Euler's totient function: $latex \phi(n)$ is defined as the number of positive integers less than or equal to $latex n$, that are coprime to $latex n$, and using Iverson bracket, $latex \phi$ can be written as: (See reference [1])

$latex \phi(n) =\sum_{i=1}^{n}{[gcd(i,n)=1]}$

MULTIPLICATIVE BUT NOT COMPLETELY MULTIPLICATIVE FUNCTIONS:

The above summatory can be expressed with the aid of non completely multiplicative arithmetical funcions, using the fact that, some functions hold for inequalities similar to this one:

$latex f(n \cdot m) < f(n) \cdot f(m);$ if $latex gcd(n,m)\neq 1$ And that also hold for the properties that any multiplicative function has: $latex f(n)>0$

$latex f(n \cdot m) = f(n) \cdot f(m);$ if $latex gcd(n,m)= 1$

Then:

$latex \phi(n)=\sum_{i=1}^{n}{\bigg\lfloor \frac{f(i \cdot n)}{f(i)\cdot \f(n)}\bigg\rfloor}$

And applying this idea to arithmetical functions of common use, we can give, for the divisor sigma functions, the Piltz divisor functions and the squarefree kernel [4], respectively:

$latex \phi(n)=\sum_{i=1}^{n}{\bigg\lfloor \frac{\sigma_{k}(i \cdot n)}{\sigma_{k}(i)\cdot \sigma_{k}(n)}\bigg\rfloor}$

$latex \phi(n)=\sum_{i=1}^{n}{\bigg\lfloor \frac{\tau_{k}(i \cdot n)}{\tau_{k}(i)\cdot \tau_{k}(n)}\bigg\rfloor}$

$latex \phi(n)=\sum_{i=1}^{n}{\bigg\lfloor \frac{rad(i \cdot n)}{rad(i)\cdot rad(n)}\bigg\rfloor}$

Or we can construct an implicit formula for the Totient function:

$latex \phi(n)=\sum_{i=1}^{n}{\bigg\lfloor \frac {\phi(i)\cdot \phi(n)}{\phi(i \cdot n)}\bigg\rfloor}$

But we must take care that now:

$latex f(n \cdot m) > f(n) \cdot f(m);$ if $latex gcd(n,m)\neq 1$

so we must invert the fraction inside the floor function.

The same thing can be done with additive but not completely additive functions:

$latex \phi(n)=\sum_{i=1}^{n}{\bigg\lfloor \frac{\omega(i \cdot n)}{\omega(i) + \omega(n)}\bigg\rfloor} \; (n>1)$

OTHER FORMULAS:

This way of constructing new formulas, seems to be trivial and useless, but this is only an excuse to show how works the characteristic or indicator functions, that are underneath the behaviour of the arithmetical functions, and thus the basic Set Theory inside Number Theory.

And of course we can extend this collection of formulas to other functions distinct than $latex \phi$, like for example $latex \pi$ the Prime Counting Function:

$latex \pi(n)=\sum_{i=2}^{n}{\bigg\lfloor \frac{i+1}{\sigma_{1}(i)}\bigg\rfloor} \; (n>1)$

$latex \pi(n)=\sum_{i=2}^{n}{\bigg\lfloor \frac{\phi(i)}{i-1}\bigg\rfloor} \; (n>1)$

$latex \pi(n)=\sum_{i=2}^{n}{\bigg\lfloor \frac{2}{\tau(i)}\bigg\rfloor}=\sum_{i=2}^{n}{\bigg\lfloor \frac{k}{\tau_{k}(i)}\bigg\rfloor} \; (n>1)$

Archives:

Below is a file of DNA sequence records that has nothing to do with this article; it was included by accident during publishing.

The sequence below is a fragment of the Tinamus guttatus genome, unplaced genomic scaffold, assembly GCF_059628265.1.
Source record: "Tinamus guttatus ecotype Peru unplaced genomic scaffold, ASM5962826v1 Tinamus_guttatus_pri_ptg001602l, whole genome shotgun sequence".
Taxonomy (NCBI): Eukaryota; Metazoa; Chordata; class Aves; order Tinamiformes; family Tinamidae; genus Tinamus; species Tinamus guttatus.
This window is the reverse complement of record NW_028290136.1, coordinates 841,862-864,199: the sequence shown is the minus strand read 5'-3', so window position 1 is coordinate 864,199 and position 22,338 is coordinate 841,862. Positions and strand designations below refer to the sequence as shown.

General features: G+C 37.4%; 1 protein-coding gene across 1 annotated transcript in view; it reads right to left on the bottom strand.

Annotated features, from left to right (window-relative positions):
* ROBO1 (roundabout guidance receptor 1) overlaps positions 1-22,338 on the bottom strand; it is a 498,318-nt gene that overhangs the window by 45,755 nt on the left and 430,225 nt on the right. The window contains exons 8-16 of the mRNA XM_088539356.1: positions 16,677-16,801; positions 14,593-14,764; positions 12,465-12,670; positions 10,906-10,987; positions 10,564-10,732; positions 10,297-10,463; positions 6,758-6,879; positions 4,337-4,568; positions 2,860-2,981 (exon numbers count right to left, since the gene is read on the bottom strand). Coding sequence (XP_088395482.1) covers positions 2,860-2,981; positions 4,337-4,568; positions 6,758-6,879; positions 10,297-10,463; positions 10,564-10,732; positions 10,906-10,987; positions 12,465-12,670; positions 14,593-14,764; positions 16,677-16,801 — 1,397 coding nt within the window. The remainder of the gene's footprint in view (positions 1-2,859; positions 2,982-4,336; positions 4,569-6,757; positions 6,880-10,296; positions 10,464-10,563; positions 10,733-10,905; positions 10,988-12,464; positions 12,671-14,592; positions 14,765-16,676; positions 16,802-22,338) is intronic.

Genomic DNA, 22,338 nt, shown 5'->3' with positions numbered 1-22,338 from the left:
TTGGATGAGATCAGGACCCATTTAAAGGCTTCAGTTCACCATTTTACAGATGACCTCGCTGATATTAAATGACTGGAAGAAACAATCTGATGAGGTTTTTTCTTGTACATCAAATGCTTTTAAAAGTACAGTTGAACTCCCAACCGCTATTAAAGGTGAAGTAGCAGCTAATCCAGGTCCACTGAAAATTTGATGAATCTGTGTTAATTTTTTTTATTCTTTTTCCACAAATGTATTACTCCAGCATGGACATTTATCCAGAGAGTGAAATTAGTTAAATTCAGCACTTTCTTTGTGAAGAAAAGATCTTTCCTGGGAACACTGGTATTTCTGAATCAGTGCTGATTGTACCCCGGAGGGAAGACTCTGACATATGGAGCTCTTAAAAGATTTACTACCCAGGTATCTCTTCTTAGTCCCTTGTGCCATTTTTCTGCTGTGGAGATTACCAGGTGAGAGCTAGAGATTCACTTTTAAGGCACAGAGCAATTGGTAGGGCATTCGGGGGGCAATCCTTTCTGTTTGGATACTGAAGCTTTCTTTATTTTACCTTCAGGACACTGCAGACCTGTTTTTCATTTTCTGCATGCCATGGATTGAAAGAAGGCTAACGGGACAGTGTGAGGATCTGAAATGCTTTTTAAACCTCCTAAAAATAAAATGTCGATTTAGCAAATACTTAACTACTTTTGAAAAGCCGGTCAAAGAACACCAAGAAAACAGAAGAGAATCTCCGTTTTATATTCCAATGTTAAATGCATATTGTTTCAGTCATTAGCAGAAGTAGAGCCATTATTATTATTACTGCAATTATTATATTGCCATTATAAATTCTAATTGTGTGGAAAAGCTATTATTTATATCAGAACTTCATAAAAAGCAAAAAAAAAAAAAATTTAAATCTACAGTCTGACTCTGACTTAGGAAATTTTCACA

References:

[1]-Peter Luschny - OEIS-Wiki: Sequences related to Euler's totient function.
[2]- N. J. A. Sloane, The On-Line Encyclopedia of Integer Sequences.
A000720: pi(n), the number of primes <= n. Sometimes called PrimePi(n) to distinguish it from the number 3.14159... [3]- N. J. A. Sloane, The On-Line Encyclopedia of Integer Sequences.
A000010: Euler totient function phi(n): count numbers <= n and prime to n. [4]- R. Muller, The On-Line Encyclopedia of Integer Sequences.
A007947: Largest squarefree number dividing n (the squarefree kernel of n)

## Thursday, 13 May 2010

### A SMALL FIBONACCI SUM

If $latex F_{n}$ is the nth Fibonacci Number then:

$latex \displaystyle \sum_{i=0}^{n}{i \cdot F_{2i}} = n \cdot F_{2n+1} - F_{2n}$

This identity can be easily proved using the method of induction with the basic recurrence relation of Fibonacci Numbers.

How can we find methods for constructing new identities like this one?

References:

[1]-Wikipedia - Fibonacci number
[2]-Chandra, Pravin and Weisstein, Eric W. "Fibonacci Number." From MathWorld--A Wolfram Web Resource - http://mathworld.wolfram.com/FibonacciNumber.html

## Sunday, 14 February 2010

### BibTeX AUTOMATIC OEIS CITATIONS

I've programmed a small web application in PHP to get automatically the BibTeX citation of any sequence in the The On-Line Encyclopedia of Integer Sequences.

If you follow this link: OEIS2BibTeX or just click on the above image, then you must enter the desired sequence ID to get the BibTeX citation data, that you can easily copy to your .bib file.

As I begun to learn PHP yesterday´s evening, and this is my first PHP programming, you can guess that this code must have more than one bug.

The citation is done using the @MISC BibTeX entry, that uses as Required fields: none, and as Optional fields: AUTHOR, TITLE, HOWPUBLISHED, MONTH, YEAR, NOTE.

The AUTHOR field contains the OEIS Sequence Author.

HOWPUBLISHED contains the url to the sequence in the OEIS Wiki, and it is assumed to be used with the $latex \LaTeX$ hyperref packages

MONTH and YEAR are not yet used, and the field NOTE includes the Description of the sequence.

If this small application is used in combination with the BibTeX2HTML it is very fast to reuse the same bibliography data in your web, or in your $latex \LaTeX$ document.